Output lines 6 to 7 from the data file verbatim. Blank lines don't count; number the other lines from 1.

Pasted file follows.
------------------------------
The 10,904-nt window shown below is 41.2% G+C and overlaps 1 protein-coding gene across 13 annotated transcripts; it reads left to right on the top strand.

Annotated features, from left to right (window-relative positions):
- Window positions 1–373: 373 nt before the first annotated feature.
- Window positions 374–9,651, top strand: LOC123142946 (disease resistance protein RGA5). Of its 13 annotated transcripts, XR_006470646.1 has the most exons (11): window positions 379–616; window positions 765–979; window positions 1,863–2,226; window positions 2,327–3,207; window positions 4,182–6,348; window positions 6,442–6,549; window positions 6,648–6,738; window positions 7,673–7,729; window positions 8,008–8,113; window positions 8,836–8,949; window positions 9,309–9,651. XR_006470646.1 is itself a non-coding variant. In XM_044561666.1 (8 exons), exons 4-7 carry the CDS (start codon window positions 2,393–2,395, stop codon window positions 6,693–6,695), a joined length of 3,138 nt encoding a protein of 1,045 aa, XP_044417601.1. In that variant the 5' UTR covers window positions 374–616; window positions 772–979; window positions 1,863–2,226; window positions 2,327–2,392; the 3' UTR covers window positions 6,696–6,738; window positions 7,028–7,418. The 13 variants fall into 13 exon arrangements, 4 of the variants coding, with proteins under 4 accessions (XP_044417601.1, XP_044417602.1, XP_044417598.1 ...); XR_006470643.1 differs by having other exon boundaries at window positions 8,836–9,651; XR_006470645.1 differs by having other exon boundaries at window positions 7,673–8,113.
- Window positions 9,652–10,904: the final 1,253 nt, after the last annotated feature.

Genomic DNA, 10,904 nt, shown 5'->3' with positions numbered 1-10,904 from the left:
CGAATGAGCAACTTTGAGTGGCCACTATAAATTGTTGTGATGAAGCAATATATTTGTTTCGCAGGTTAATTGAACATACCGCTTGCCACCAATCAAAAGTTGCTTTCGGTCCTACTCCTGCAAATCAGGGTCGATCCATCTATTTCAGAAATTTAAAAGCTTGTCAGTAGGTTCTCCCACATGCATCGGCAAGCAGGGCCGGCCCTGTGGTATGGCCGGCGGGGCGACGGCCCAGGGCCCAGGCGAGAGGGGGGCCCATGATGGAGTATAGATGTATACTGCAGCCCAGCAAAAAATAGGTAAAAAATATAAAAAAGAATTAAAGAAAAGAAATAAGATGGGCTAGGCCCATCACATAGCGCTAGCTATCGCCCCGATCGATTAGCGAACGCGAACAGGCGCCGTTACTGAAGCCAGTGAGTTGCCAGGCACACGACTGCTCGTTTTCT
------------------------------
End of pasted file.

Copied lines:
Genomic DNA, 10,904 nt, shown 5'->3' with positions numbered 1-10,904 from the left:
CGAATGAGCAACTTTGAGTGGCCACTATAAATTGTTGTGATGAAGCAATATATTTGTTTCGCAGGTTAATTGAACATACCGCTTGCCACCAATCAAAAGTTGCTTTCGGTCCTACTCCTGCAAATCAGGGTCGATCCATCTATTTCAGAAATTTAAAAGCTTGTCAGTAGGTTCTCCCACATGCATCGGCAAGCAGGGCCGGCCCTGTGGTATGGCCGGCGGGGCGACGGCCCAGGGCCCAGGCGAGAGGGGGGCCCATGATGGAGTATAGATGTATACTGCAGCCCAGCAAAAAATAGGTAAAAAATATAAAAAAGAATTAAAGAAAAGAAATAAGATGGGCTAGGCCCATCACATAGCGCTAGCTATCGCCCCGATCGATTAGCGAACGCGAACAGGCGCCGTTACTGAAGCCAGTGAGTTGCCAGGCACACGACTGCTCGTTTTCT